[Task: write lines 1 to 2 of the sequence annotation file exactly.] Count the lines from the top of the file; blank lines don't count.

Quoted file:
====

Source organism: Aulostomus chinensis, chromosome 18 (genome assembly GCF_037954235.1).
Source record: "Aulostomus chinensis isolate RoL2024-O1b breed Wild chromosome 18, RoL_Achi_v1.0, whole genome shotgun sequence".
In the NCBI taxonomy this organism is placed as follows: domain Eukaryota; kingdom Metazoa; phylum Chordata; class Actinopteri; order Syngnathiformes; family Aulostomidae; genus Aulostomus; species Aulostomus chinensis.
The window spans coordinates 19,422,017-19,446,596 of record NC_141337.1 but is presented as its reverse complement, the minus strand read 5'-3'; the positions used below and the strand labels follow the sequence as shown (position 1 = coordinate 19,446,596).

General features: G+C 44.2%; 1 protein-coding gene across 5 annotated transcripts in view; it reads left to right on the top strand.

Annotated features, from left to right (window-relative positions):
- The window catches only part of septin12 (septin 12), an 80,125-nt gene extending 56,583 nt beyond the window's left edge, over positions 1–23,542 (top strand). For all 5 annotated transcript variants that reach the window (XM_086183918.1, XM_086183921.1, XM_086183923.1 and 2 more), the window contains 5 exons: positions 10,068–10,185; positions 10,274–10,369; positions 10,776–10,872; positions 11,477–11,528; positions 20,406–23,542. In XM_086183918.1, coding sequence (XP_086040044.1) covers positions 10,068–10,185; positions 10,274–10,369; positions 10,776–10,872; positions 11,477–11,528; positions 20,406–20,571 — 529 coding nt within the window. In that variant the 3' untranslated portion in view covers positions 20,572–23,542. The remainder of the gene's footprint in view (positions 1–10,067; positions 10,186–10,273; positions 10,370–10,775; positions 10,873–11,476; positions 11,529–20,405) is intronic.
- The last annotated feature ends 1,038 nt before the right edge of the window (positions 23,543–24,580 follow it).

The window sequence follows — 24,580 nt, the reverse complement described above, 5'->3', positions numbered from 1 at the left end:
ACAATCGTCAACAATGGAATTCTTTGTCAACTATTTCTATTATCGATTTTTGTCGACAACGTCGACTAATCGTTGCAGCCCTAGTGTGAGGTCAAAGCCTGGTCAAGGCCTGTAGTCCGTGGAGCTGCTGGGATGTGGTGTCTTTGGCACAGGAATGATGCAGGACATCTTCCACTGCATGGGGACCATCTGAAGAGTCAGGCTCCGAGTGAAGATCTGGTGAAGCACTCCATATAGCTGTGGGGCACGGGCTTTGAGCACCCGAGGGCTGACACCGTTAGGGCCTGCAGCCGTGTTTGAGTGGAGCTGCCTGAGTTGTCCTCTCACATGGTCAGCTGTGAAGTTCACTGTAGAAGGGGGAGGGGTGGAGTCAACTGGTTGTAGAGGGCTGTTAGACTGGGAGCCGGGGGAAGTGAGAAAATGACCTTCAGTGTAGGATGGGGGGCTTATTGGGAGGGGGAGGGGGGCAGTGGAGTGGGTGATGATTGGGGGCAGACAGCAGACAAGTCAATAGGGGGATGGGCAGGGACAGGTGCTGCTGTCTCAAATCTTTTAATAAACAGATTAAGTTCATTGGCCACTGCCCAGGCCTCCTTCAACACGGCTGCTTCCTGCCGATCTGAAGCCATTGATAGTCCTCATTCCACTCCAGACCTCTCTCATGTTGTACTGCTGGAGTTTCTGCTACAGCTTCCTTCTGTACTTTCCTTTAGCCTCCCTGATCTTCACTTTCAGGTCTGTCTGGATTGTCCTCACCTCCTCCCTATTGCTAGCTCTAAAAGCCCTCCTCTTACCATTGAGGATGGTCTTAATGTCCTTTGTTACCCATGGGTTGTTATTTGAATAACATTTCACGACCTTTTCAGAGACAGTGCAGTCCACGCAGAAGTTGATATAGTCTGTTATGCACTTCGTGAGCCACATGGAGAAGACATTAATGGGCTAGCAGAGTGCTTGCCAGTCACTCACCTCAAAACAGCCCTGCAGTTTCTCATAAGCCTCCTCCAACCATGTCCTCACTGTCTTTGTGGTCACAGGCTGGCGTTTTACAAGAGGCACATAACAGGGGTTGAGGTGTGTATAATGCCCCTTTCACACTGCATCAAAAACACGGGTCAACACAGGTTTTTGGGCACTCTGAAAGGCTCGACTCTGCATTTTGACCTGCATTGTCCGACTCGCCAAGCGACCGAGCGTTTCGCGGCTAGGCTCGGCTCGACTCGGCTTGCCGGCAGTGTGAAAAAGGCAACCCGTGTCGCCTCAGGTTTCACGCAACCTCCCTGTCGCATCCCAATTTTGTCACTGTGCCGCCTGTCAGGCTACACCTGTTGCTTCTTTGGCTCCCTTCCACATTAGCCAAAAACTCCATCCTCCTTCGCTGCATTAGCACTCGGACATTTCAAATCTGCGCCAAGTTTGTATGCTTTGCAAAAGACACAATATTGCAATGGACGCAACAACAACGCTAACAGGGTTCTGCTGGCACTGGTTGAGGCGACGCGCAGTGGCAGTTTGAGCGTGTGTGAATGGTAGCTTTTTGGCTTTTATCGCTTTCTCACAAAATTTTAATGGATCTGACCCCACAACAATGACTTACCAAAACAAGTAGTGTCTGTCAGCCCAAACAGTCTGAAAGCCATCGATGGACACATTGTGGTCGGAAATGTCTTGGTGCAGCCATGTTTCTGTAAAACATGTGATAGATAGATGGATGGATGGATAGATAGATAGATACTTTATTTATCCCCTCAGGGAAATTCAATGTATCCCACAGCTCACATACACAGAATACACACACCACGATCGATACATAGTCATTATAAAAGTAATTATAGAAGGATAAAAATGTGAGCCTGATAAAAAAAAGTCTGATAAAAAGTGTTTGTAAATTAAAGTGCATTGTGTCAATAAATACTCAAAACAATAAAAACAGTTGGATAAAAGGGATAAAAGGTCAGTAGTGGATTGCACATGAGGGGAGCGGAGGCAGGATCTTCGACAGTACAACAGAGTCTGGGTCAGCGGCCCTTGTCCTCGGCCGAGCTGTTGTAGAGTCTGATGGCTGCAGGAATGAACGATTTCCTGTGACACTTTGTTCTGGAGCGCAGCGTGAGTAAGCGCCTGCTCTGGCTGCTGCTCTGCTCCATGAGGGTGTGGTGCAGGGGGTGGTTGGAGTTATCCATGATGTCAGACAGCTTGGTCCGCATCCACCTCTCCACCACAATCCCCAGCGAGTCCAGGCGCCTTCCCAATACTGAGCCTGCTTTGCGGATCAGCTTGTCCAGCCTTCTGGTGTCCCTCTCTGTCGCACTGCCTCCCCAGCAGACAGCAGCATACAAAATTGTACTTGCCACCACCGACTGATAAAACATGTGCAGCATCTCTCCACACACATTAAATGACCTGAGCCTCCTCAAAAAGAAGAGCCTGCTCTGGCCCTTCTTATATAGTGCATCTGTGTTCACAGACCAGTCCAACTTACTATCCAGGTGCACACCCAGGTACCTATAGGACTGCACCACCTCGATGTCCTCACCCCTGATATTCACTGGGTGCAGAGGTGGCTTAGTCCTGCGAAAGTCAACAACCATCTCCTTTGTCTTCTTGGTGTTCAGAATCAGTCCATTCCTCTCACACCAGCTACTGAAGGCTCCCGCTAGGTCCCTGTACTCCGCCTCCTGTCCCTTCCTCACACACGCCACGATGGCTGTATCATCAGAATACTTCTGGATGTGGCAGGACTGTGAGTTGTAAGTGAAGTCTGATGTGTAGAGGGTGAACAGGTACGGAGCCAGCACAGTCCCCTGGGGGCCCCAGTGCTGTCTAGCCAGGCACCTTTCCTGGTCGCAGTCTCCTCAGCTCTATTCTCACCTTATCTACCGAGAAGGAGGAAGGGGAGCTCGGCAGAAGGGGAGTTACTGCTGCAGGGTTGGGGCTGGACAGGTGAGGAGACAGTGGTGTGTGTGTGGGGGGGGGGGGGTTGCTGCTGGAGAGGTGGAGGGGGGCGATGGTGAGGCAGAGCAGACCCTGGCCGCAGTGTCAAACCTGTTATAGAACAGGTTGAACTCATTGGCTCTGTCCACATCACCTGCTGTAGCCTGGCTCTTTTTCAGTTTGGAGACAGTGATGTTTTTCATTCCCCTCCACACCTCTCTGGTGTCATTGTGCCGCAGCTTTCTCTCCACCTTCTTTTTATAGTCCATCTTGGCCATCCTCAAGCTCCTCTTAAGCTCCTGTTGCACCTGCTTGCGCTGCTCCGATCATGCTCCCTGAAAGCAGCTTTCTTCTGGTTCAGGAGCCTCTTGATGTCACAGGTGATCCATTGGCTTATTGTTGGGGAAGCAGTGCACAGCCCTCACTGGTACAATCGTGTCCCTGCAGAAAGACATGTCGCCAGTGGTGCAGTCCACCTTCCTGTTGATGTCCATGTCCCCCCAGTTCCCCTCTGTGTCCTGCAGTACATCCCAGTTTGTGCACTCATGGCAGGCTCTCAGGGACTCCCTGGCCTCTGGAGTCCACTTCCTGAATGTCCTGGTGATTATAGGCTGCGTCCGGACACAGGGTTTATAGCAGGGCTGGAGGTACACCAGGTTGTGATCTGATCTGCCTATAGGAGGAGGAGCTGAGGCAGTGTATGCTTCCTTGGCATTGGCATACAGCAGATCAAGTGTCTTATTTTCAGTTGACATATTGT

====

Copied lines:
Source organism: Aulostomus chinensis, chromosome 18 (genome assembly GCF_037954235.1).
Source record: "Aulostomus chinensis isolate RoL2024-O1b breed Wild chromosome 18, RoL_Achi_v1.0, whole genome shotgun sequence".